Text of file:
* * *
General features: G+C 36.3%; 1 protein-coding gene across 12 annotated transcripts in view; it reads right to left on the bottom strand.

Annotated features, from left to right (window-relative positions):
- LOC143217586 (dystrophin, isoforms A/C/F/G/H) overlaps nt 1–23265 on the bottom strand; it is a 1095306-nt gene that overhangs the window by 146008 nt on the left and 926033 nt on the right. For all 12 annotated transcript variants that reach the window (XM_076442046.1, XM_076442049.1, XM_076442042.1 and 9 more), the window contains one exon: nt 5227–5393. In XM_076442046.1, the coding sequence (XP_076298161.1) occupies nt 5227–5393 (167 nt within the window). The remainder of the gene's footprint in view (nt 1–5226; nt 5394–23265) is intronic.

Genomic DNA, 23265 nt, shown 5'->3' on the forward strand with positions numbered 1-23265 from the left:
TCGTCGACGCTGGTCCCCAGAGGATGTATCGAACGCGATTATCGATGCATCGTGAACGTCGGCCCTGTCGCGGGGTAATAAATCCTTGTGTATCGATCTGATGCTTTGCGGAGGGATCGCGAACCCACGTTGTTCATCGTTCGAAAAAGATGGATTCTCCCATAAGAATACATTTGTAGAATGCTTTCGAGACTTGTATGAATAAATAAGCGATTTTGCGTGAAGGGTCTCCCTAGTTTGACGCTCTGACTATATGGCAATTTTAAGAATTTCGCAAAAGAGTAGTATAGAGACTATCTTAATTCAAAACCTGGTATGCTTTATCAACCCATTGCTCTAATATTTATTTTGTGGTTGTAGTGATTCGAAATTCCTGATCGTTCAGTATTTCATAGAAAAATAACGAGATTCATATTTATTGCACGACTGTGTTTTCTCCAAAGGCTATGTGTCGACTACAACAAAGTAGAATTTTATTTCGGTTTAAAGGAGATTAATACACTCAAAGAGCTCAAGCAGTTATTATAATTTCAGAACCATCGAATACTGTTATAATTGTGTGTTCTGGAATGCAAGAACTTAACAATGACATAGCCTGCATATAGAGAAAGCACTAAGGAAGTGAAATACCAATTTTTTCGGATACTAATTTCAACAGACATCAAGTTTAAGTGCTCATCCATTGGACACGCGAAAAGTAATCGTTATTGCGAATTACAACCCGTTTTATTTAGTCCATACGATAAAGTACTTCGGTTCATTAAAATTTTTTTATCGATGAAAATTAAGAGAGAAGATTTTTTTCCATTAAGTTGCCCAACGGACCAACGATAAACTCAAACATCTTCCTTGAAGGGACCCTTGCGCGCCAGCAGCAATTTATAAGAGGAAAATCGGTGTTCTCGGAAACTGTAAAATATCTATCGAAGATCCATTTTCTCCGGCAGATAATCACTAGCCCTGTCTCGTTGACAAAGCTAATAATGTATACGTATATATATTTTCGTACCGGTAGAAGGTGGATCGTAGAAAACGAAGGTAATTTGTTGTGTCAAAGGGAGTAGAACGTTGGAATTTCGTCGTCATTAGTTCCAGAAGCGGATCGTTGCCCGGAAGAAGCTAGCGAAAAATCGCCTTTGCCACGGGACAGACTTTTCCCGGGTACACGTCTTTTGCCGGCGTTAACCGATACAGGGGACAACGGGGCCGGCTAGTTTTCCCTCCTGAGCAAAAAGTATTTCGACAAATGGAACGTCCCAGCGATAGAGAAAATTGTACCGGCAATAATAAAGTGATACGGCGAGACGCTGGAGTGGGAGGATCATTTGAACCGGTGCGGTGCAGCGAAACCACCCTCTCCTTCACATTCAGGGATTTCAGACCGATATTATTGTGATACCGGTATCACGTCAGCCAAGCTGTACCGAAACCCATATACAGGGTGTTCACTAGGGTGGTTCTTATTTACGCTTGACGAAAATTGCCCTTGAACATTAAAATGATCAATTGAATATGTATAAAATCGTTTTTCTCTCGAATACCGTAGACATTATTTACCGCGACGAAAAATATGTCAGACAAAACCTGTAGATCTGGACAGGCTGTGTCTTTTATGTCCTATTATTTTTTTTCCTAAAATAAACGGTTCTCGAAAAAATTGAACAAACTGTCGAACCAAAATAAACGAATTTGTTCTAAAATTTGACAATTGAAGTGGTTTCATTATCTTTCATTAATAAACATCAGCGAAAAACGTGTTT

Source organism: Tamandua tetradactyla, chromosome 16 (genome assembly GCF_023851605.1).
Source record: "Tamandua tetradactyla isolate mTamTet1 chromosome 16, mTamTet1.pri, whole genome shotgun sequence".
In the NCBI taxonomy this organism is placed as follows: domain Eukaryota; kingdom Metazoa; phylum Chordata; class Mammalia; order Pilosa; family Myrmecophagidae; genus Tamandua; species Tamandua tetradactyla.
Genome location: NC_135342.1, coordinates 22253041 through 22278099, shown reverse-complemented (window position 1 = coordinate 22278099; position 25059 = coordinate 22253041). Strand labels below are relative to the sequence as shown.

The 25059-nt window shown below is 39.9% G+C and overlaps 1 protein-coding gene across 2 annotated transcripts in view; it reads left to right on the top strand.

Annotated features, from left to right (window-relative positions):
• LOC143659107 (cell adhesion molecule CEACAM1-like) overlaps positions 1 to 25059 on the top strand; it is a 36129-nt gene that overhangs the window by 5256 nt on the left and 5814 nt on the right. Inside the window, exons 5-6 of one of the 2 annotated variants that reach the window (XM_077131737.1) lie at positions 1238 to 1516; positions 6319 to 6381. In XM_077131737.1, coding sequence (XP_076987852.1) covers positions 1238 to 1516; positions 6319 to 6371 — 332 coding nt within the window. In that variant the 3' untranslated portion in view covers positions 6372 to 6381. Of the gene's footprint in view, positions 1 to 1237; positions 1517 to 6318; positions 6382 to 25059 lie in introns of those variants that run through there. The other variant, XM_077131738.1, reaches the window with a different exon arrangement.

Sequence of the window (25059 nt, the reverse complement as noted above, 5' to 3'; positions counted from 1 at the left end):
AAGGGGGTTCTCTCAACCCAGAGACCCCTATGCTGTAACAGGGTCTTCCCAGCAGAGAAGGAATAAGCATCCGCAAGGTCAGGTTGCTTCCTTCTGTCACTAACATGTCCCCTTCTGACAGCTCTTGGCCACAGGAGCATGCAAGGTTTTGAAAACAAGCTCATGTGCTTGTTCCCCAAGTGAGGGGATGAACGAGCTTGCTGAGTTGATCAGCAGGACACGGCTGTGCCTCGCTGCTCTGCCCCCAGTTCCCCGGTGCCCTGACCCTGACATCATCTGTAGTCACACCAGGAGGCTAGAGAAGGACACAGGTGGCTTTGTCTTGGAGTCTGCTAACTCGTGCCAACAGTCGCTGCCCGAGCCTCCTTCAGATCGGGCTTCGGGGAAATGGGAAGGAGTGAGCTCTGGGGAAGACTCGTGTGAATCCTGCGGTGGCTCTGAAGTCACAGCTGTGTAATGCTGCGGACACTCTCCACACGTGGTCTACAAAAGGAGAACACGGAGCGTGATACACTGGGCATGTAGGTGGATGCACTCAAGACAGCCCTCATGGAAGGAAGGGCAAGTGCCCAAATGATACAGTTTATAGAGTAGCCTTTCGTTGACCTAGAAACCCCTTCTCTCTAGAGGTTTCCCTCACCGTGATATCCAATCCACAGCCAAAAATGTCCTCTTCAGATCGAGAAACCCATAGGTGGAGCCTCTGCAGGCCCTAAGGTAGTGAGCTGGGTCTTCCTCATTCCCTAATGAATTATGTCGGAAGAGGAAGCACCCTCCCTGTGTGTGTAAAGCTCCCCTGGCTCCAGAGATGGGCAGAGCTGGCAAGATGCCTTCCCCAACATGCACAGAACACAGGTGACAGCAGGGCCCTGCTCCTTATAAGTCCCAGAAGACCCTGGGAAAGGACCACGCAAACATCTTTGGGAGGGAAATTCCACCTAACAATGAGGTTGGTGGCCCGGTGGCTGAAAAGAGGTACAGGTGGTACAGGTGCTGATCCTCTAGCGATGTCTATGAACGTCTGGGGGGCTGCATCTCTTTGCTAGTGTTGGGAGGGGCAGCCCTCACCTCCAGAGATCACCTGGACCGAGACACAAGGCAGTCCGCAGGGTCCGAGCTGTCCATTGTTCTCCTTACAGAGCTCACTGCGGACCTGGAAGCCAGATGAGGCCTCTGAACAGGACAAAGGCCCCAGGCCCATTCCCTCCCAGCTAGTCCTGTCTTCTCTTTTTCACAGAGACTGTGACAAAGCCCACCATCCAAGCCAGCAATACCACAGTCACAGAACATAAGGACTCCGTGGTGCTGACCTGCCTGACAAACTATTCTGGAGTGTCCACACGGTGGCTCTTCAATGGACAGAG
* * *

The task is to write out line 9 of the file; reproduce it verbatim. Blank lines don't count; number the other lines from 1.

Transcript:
Genome location: NC_135342.1, coordinates 22253041 through 22278099, shown reverse-complemented (window position 1 = coordinate 22278099; position 25059 = coordinate 22253041). Strand labels below are relative to the sequence as shown.